I decided to pass on the fries as they didn't seem as thin as I tend to like, although they did look crispy and possibly twice-fried. I ordered the Bacon Project -- as did nearly every person in line behind me -- which is basically a bacon cheeseburger with lettuce and tomato (I held the pickes) and their thousand island-inspired special sauce. And for the bevvy, it's all glass bottled options. I opted for a bottle of Pepsi which appeares to be the sugar and not fructose-sweetened variety -- which was nice, as Diet wasn't available.

With the open kitchen I could watch them preparing my order. The brioche bun gets a smear of butter before going into the toaster which was nice, although the bun was cold by the time the burger caught up. The beef comes from the fridge in little balls which go onto the grill to be flattened by a griddle -- it reminds me of Smashburger, which I had a few times in trips to Los Angeles. (Smashburger side note: their Filipino owners, who also own Jolibee, told me they do plan to bring Smashburger to Canada in the future).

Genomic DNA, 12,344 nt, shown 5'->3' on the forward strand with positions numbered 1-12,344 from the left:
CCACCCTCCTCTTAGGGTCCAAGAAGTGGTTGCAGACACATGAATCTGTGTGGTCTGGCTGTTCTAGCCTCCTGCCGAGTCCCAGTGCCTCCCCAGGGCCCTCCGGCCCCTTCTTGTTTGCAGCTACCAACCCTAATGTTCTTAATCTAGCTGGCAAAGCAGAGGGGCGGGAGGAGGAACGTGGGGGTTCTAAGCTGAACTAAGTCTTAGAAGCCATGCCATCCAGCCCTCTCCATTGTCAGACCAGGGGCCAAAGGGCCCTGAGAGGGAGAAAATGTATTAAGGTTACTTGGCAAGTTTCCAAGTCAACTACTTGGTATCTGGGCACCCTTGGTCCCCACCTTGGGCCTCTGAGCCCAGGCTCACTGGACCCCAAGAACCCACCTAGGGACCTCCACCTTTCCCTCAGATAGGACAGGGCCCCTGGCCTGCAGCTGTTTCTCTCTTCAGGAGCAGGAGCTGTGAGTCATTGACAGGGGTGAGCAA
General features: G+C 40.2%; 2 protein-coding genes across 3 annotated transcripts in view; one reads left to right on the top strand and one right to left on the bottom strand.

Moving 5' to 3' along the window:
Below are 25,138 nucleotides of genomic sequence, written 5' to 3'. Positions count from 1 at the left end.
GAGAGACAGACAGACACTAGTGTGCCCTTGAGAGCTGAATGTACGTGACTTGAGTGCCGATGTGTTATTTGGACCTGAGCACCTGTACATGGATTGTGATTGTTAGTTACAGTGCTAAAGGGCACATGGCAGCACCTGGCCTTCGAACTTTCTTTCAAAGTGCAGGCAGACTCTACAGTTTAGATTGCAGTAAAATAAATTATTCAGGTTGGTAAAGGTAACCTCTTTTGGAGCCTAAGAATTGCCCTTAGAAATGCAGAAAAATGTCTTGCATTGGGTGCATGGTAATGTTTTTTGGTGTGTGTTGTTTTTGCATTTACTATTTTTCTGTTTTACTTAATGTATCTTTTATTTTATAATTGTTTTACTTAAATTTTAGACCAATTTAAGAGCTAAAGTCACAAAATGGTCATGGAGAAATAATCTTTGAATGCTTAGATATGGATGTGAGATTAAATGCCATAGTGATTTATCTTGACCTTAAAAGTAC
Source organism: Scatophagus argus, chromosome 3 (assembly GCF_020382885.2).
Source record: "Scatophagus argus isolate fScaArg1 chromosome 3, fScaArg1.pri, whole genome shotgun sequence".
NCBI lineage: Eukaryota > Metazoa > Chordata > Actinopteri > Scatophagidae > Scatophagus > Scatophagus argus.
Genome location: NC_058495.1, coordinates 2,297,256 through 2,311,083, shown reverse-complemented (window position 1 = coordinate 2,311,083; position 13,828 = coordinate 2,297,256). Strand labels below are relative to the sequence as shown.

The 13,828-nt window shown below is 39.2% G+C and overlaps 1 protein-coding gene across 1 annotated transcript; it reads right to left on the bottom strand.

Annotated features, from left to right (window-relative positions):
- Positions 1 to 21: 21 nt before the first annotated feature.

I seemed to have caught them at the beginning of the cycle, as I had to wait while they grilled about 10 burgers from scratch, with my order at the front of the line. But maybe 10 minutes later, I had my burger and Pepsi on a metal tray and went to a communal table to dig in.

I mentioned the bun earlier. While I enjoyed the chew of the top contrasting with the toast of the bottom, had lost its toaster heat; but it was still good. A burger comes with two patties, which I'd guess work out to a quarter pound in total. It was tasty and juicy -- not quite Burger's Priest, but certainly the best burger for blocks -- but I felt like $15 for a burger and drink, no fries, pushed the boundaries.

On a side note, it wasn't super-clear what to do with the glass bottle -- into the organics or paper recyclables bin? -- so I left it on top, with the trays.